Raj Dhage

Building on the tremendous success of Nuha Hamid during her two terms as Secretary General, AmeriMUNC has experienced a rise in academic achievement, student involvement, conference prominence, and registration demand. Today, I’m proud to present the 5 Year Strategic Plan for the American University Model United Nations Conference, AmeriMUNC X. 

In spring 2018, we welcomed the sixth secretariat to take AmeriMUNC even higher. With impressive credentials, incredible energy, and extensive connections, they are the right leaders, at the right time, to leverage AmeriMUNC’s existing strengths into new arenas. The simulation is vibrant, and the conference is thriving. We have just launched AmeriMUNC Multilingual, with French and Spanish language committees for the first time ever. And The Washington International Relations Conference has been completely rebranded by the first secretariat in the conference’s history. We are the closest we’ve ever come to eliminating the gap between WAMUNC and AmeriMUNC in our organization’s history. 

While we have seen great success though, I know that each and every one of us are hungry to do more. So what do we do next? To paraphrase a quote from Oscar Wilde — we need to believe in the impossible and remove the improbable. This starts with clarity of purpose and sense of mission that will lead us to imagine the impossible and deliver it.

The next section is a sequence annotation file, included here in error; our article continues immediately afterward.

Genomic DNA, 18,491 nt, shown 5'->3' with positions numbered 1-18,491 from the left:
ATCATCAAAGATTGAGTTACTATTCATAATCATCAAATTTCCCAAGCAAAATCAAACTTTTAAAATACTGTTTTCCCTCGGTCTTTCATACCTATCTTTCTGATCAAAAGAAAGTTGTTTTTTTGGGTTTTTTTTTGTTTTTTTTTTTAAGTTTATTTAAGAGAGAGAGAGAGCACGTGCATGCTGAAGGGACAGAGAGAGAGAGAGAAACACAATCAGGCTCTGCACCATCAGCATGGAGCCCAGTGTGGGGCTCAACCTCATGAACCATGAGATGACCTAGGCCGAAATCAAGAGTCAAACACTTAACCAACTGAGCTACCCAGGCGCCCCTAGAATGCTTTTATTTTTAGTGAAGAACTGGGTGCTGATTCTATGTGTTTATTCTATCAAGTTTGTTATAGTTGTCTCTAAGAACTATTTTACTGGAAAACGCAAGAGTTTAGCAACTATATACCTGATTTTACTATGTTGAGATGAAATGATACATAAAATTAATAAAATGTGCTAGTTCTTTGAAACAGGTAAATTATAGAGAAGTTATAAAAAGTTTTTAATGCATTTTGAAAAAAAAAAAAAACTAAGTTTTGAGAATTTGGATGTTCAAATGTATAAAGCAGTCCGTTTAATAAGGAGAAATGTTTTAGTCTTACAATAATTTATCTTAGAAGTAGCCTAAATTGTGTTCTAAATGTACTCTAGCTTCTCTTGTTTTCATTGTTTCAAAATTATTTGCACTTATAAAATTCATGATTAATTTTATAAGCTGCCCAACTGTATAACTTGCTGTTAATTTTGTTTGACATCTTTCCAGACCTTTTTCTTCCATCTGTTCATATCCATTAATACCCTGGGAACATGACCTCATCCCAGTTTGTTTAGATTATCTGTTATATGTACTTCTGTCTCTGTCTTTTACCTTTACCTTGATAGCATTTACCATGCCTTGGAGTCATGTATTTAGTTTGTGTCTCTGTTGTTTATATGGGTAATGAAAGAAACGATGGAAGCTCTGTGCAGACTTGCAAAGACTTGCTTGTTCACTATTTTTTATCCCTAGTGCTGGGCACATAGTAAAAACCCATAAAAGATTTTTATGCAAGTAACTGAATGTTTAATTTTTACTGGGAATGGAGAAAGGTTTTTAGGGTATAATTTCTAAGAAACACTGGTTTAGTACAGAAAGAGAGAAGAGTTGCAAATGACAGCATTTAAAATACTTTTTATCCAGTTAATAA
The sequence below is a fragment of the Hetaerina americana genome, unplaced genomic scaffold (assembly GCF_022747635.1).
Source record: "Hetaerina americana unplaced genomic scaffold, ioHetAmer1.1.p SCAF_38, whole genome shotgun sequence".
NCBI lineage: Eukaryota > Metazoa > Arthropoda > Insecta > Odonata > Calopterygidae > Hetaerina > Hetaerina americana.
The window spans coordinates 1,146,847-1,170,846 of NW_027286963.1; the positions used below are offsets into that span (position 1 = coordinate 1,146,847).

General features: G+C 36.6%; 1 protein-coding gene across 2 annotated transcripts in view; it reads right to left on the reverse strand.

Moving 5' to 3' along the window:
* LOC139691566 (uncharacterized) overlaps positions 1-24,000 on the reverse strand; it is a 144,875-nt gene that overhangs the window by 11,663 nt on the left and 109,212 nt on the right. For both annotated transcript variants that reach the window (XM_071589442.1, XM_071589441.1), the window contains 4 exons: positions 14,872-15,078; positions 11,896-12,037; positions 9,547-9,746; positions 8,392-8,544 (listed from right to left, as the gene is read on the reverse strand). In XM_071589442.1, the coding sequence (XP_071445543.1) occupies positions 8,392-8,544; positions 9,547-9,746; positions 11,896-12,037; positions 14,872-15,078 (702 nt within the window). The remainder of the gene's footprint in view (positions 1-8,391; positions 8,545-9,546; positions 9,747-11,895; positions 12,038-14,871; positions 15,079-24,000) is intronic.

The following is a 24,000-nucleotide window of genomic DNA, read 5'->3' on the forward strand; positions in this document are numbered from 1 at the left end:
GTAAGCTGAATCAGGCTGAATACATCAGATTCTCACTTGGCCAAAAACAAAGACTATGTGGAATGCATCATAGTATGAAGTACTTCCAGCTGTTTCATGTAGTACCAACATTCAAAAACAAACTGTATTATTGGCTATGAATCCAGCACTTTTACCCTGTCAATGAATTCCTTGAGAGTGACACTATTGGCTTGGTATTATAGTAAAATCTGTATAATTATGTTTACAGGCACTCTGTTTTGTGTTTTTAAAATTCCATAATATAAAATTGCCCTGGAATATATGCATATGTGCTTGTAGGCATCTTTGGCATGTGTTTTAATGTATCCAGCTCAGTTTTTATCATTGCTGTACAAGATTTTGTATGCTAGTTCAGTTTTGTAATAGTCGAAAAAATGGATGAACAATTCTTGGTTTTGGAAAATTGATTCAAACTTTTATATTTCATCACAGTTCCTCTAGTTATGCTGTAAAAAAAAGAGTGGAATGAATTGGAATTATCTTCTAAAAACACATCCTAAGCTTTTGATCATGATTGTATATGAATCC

This is a critical time for Model United Nations and for AmeriMUNC. The very activity of Model UN is at a crossroads.

With bustling committees of three-hundred and more delegates — NIAMUN, WAMUNC, BMUN, HMUN, and the like — are defined by not how much diplomacy they produce but instead by how many delegates they register. I believe that it is AmeriMUNC’s mission to counter these “money before MUN” conferences by realizing the original intent of model United Nations. This starts by doubling down on our core promise to cap crisis committees at twenty delegates and general assemblies at forty delegations. But more importantly, this continues by prioritizing simulations that empower individual delegates to enter into political, social, cultural, and economic dialogue about tough issues — where there aren’t always clear and straight answers — around the world. By measuring success by delegate experience,  

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